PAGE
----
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Procedure: Public interest disclosure

Purpose

This document provides support to the Public Interest Disclosure Policy and outlines University and individual responsibilities, and provides further detail on the University’s procedures surrounding public interest disclosures in accordance with the Public Interest Disclosures (PID) Act 2013.

Procedure

Note: Definitions used in these procedures are specified in the ANU Public Interest Disclosure Policy. All forms referred to in this procedure are accessible by the Authorised Officers only.

Making a disclosure under the PID Act

  1. All current and former employees of the University are entitled to make a disclosure under the PID Act.
  2. All contracted service providers and their employees who provide, or who provided, services to the University under a contract with the University are entitled to make a disclosure under the PID Act.
  3. All Public Officials and former Public Officials are entitled to make a disclosure under the PID Act.
  4. A public interest disclosure may be made anonymously or openly.
  5. A public interest disclosure may be made orally or in writing.
  6. Where a Public Official makes a public interest disclosure, they do not have to state or intend that they are doing so under the PID Act.
  7. Where a Public Official is considering making a disclosure, they should, in the first instance, contact one of the University’s Authorised Officers for information about making a public interest disclosure under the PID Act.
  8. Employees in the University may make a disclosure of disclosable conduct to their supervisor or their manager, or to an Authorised Officer, or in certain circumstances, to the Ombudsman.
  9. Employees or former employees or officers of contracted service providers may make a disclosure of disclosable conduct to an Authorised Officer or, in certain circumstances, to the Ombudsman.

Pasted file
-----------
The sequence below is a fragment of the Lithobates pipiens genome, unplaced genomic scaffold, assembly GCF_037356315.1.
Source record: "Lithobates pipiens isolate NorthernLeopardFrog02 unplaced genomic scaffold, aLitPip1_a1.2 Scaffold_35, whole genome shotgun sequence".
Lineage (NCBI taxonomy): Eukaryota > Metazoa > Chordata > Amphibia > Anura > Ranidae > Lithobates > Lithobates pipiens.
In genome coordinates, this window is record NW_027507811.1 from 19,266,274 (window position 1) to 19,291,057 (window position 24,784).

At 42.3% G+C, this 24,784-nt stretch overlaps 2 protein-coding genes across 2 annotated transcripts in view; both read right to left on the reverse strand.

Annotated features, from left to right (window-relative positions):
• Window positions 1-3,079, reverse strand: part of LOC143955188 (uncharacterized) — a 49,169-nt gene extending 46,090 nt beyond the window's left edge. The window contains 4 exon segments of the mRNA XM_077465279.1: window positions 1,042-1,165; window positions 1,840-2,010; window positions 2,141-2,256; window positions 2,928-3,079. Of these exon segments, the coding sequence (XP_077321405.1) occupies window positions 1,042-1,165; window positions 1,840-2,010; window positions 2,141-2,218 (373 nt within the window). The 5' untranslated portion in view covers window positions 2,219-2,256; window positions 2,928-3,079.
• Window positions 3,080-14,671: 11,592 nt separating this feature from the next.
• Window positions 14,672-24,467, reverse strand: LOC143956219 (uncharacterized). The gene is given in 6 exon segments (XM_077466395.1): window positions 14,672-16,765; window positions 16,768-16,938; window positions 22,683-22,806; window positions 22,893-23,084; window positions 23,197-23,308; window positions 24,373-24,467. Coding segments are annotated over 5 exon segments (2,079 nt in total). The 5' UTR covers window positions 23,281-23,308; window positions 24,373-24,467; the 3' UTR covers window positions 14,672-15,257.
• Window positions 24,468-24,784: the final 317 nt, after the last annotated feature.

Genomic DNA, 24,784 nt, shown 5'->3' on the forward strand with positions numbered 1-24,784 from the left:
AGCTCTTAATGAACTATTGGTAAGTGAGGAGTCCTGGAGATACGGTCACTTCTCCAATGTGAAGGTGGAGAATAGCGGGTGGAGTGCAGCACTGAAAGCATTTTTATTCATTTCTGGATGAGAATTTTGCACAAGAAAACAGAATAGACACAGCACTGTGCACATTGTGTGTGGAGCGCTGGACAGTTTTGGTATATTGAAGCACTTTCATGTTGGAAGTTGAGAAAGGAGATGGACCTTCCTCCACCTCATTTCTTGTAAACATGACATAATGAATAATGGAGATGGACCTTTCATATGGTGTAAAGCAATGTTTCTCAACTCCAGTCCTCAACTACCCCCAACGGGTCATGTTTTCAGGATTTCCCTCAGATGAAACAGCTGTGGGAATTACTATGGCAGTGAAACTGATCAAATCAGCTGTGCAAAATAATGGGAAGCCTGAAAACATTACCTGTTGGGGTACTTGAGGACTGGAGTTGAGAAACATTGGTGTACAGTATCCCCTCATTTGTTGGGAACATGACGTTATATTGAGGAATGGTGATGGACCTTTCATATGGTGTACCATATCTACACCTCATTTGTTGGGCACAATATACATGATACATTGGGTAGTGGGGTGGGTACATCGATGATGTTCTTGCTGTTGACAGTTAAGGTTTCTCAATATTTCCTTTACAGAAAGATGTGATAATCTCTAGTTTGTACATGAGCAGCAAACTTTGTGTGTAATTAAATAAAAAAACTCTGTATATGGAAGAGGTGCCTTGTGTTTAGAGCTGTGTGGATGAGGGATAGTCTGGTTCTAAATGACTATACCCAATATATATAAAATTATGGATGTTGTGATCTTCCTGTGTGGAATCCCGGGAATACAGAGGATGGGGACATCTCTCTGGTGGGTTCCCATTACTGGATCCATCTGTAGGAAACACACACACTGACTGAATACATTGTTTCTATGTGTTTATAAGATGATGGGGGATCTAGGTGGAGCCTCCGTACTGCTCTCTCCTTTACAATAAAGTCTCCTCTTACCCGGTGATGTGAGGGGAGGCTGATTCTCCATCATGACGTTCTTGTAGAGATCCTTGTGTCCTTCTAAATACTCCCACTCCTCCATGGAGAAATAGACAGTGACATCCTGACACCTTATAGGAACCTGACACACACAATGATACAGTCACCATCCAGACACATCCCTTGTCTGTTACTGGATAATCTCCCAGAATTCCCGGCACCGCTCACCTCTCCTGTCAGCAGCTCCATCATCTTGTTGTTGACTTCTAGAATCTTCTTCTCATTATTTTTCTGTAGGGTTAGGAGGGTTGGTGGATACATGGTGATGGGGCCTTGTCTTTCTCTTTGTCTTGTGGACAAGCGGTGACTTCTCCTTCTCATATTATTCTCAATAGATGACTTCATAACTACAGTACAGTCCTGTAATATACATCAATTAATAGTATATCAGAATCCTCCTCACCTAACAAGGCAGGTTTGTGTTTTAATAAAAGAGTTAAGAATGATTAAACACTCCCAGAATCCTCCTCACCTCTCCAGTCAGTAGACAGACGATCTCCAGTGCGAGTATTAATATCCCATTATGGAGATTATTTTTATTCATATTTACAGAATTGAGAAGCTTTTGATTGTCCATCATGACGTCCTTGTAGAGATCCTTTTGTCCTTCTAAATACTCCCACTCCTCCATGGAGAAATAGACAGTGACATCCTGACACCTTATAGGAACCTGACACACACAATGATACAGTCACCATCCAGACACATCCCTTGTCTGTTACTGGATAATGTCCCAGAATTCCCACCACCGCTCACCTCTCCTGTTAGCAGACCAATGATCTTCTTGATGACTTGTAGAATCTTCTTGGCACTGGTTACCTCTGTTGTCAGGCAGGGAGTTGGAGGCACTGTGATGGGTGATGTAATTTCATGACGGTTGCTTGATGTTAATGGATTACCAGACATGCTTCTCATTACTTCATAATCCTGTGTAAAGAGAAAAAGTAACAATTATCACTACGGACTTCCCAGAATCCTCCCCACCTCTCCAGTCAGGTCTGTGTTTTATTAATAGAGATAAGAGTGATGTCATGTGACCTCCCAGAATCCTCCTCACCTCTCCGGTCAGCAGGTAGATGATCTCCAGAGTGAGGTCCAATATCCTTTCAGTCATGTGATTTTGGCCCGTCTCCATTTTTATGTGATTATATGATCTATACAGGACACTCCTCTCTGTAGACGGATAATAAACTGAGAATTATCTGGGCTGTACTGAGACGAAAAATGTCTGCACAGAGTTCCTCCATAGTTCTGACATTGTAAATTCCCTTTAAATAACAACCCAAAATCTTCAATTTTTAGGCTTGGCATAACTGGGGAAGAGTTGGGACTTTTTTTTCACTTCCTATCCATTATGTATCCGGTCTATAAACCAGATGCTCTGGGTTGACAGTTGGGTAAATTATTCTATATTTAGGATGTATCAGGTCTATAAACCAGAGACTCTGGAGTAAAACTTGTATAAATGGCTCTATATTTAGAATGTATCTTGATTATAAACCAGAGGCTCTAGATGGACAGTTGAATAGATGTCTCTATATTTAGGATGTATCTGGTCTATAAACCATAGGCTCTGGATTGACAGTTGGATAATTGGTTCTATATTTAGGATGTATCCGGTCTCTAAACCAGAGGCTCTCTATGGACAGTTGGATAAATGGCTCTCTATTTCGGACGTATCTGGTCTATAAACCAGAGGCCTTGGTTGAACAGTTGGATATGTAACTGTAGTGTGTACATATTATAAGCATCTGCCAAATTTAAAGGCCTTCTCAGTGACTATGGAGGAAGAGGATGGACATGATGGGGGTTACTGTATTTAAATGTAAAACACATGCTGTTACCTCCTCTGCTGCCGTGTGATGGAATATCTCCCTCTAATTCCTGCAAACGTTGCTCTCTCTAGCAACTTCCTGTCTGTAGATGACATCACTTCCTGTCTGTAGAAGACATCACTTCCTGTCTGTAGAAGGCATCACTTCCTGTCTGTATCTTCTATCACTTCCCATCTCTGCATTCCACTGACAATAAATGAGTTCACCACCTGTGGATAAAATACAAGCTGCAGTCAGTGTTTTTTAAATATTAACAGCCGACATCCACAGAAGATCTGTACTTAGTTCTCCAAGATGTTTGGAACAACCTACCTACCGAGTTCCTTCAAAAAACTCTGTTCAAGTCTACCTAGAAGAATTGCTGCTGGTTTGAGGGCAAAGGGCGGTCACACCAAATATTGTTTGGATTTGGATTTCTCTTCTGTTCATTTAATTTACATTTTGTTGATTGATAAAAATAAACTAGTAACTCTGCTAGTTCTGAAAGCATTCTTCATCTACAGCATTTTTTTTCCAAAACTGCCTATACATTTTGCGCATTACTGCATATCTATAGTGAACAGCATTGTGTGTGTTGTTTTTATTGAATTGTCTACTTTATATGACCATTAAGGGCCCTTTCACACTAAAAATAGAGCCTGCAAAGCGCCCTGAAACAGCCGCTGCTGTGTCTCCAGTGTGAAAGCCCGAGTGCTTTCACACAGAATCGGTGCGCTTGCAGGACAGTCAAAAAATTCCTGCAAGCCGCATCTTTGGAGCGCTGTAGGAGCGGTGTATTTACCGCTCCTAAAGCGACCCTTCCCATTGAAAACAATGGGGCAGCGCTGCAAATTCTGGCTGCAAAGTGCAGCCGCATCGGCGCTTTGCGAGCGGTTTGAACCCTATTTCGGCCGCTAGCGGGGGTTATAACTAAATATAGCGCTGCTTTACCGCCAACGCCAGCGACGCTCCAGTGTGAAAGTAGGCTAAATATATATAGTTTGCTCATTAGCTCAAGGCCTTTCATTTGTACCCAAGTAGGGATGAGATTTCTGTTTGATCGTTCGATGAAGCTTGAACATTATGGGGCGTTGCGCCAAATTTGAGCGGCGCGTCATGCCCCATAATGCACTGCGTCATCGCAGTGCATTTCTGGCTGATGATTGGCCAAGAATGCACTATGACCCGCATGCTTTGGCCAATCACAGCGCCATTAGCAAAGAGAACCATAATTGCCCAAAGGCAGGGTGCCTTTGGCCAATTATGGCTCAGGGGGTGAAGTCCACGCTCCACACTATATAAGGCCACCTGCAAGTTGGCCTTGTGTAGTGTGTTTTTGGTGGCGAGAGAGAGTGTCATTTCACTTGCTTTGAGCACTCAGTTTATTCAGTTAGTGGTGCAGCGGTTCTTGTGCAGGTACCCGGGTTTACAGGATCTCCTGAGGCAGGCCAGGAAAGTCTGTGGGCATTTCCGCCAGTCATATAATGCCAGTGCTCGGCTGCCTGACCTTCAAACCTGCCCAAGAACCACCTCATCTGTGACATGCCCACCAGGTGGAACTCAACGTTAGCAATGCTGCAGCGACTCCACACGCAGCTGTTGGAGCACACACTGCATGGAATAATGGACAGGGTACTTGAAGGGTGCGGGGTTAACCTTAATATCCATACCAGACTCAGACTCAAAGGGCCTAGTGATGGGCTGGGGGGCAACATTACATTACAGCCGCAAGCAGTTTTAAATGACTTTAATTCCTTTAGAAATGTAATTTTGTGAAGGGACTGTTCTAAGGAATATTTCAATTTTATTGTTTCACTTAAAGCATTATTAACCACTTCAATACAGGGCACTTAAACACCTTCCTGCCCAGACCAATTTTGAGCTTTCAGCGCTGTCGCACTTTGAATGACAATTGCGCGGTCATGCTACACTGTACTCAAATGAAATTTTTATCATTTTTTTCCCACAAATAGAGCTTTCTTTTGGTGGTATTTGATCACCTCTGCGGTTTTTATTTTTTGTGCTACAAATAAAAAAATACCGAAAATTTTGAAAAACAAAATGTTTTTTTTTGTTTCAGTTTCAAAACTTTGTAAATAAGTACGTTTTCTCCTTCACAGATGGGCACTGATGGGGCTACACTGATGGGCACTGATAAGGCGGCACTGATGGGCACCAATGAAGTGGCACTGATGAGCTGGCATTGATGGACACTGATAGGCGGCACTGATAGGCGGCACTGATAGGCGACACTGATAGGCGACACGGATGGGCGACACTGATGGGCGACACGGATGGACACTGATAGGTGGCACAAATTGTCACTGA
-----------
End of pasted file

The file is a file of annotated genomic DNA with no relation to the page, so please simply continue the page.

10. The names and contact details of the University’s Authorised Officers are set out on the University’s external website.
  11. Where possible, an employee in the University should make their public interest disclosure to an Authorised Officer rather than their supervisor or manager.

Note: Authorised Officers in the University have been trained in receiving public interest disclosures and they can provide information about how to make a public interest disclosure and about the protections given to disclosers under the PID Act.

Note: This clause does not prevent an employee in the University from making a disclosure to their supervisor or manager.

  1. The information contained in a disclosure should be clear and factual, and should, as far as possible, avoid speculation, personal attacks and emotive language. It should contain supporting evidence where that is available to the discloser and should, where possible, identify any witnesses to the disclosable conduct.
  2. A potential discloser should not investigate a matter themselves before making a disclosure.
  3. A person who knowingly makes a false or misleading disclosure will not have any protection under the PID Act.
  4. A person considering making a disclosure should be aware that making a disclosure does not entitle them to protection from the consequences of their own wrongdoing.
  5. Once a public interest disclosure has been made, it cannot be withdrawn. But a discloser may state that they do not wish the disclosure to be investigated and they may refuse to consent to their name and contact details being provided to the Principal Officer and delegate.
  6. A person who has made a disclosure under the PID Act should not discuss the details of their disclosure with anyone who does not have a need to know about it. Discussions with these people will not be protected by the PID Act.
  7. A supervisor or manager or Authorised Officer who receives a disclosure of disclosable conduct from a Public Official must deal with the disclosure in accordance with the PID Act and in accordance with the Ombudsman’s Standard and these procedures.

Procedures for supervisors and managers

  1. Where a Public Official in the University discloses information to their supervisor or manager and that supervisor or manager has reasonable grounds to believe that the information concerns, or could concern, disclosable conduct, the supervisor or manager must, as soon as practicable, give the information to an Authorised Officer in the University.
  2. Where such a disclosure is made to a supervisor or manager, that person must make a written record of the fact of the disclosure, and if the disclosure is not in writing, they must make a written record of the substance of the disclosure and of the time and date of the disclosure.
  3. The person to whom the disclosure has been made must ask the discloser to sign the record of the disclosure, where this is practicable.